Publication Type

Conference Paper

Publication Date



We develop and test a frog-in-the-pan hypothesis that predicts investors are less attentive to information arriving continuously in small amounts than to information with the same cumulative stock price implications arriving in large amounts at discrete timepoints. Intuitively, we hypothesize that a series of gradual frequent changes attracts less attention than infrequent dramatic changes. Consistent with our frog-in-the-pan hypothesis, we find strong evidence that continuous information induces stronger and more persistent return continuation. Over a six-month holding period, momentum decreases monotonically from 8.86% for stocks with continuous information during their formation period to 2.91% for stocks with discrete information. Higher media coverage and higher analyst coverage are associated with more discrete and more continuous information, respectively.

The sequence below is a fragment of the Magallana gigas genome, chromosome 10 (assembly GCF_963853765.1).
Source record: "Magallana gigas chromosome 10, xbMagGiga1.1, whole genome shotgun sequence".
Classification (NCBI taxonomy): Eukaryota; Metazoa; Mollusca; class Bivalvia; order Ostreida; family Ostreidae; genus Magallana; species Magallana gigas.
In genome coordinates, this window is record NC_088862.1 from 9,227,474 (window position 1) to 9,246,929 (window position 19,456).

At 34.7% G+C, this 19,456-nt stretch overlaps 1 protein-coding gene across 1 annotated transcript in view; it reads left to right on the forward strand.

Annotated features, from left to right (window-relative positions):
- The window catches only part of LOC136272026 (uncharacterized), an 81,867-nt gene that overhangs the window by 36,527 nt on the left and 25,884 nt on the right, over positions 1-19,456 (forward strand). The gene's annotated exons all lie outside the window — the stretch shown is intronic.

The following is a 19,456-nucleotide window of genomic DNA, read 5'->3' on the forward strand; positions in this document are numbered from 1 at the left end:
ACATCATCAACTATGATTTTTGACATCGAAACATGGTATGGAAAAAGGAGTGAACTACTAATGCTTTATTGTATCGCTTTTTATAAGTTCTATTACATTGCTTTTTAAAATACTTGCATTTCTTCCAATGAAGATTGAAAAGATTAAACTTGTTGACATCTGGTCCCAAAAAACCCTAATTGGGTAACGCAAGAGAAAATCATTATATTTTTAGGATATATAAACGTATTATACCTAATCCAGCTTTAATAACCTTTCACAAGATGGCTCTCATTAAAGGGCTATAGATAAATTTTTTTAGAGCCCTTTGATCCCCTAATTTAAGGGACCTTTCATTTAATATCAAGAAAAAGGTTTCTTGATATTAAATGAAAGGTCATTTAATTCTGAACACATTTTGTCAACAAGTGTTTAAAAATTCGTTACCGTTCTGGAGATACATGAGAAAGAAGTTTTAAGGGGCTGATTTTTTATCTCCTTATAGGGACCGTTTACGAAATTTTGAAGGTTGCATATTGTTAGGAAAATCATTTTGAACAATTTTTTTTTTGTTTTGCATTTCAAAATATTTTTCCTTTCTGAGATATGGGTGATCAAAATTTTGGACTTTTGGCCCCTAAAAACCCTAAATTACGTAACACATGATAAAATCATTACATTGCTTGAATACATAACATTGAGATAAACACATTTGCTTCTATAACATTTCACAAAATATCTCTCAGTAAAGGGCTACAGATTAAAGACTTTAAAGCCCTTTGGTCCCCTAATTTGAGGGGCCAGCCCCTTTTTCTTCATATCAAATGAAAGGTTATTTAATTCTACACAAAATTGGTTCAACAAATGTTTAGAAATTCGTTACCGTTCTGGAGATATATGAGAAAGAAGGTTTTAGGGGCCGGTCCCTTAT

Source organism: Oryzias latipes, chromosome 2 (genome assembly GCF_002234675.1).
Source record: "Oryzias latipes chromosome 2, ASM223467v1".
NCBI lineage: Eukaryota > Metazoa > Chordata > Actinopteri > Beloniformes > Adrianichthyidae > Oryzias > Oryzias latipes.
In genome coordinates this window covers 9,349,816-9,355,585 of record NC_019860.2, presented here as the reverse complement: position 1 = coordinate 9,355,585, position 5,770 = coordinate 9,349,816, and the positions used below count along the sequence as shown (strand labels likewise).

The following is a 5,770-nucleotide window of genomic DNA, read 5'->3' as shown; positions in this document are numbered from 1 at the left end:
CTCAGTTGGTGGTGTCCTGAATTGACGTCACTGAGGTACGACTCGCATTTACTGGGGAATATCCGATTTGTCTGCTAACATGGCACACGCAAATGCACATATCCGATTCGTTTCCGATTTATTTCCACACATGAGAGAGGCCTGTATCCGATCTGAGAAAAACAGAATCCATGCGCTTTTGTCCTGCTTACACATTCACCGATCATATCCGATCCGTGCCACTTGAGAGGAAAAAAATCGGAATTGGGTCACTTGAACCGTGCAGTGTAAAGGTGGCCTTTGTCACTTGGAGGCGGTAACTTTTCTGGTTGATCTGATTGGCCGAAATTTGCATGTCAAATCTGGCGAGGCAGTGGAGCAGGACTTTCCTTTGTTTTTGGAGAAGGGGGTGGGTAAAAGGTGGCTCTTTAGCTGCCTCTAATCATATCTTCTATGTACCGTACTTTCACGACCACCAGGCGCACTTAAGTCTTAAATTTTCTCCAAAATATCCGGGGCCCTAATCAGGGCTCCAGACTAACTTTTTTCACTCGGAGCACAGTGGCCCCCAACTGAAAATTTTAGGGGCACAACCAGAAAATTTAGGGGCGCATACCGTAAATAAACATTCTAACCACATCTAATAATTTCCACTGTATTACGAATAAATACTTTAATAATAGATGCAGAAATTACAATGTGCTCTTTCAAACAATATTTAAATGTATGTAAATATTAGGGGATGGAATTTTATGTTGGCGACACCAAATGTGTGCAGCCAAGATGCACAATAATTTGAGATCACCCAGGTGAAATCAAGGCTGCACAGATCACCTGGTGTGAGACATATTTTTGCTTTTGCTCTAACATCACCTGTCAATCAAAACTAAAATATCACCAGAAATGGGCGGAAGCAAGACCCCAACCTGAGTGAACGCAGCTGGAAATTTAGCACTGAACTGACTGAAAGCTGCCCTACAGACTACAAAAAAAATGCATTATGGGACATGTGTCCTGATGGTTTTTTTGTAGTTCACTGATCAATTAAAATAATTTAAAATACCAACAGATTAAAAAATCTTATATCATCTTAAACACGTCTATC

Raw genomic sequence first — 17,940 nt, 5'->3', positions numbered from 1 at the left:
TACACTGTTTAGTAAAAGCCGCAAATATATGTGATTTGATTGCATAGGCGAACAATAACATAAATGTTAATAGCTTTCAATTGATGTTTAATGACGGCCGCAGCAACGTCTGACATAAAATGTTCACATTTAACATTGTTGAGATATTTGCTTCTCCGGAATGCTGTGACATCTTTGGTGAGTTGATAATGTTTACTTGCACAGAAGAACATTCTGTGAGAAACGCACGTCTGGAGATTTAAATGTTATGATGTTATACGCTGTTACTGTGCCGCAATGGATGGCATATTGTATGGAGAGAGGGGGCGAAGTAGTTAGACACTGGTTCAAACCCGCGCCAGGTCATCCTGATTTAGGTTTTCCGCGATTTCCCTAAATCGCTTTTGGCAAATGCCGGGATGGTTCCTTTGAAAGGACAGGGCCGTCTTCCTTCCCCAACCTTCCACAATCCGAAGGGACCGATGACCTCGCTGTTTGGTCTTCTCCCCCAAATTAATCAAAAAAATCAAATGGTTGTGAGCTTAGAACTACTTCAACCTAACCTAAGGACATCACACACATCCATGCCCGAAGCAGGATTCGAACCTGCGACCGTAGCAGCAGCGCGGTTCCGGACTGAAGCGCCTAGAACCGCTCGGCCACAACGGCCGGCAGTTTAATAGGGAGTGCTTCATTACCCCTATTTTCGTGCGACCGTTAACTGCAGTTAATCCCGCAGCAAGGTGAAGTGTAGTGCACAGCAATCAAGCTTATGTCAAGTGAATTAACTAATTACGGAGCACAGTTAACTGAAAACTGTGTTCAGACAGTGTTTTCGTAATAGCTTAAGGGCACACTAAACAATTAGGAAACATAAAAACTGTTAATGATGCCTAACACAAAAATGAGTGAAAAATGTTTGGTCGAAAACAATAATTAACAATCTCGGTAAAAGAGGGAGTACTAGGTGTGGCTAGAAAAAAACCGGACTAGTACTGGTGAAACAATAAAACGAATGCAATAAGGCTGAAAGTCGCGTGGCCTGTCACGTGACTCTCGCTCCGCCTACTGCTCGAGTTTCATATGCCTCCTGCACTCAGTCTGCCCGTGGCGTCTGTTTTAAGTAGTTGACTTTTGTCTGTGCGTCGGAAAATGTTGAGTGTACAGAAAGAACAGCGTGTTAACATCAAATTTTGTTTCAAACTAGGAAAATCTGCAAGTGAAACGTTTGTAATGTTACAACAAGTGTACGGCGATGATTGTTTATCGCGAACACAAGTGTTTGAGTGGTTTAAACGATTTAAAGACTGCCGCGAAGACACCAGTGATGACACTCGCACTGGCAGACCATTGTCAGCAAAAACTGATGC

Finance and Financial Management | Portfolio and Security Analysis

Research Areas



American Financial Association Annual Meeting, Chicago, 6-8 January 2012

City or Country

Chicago, IL, USA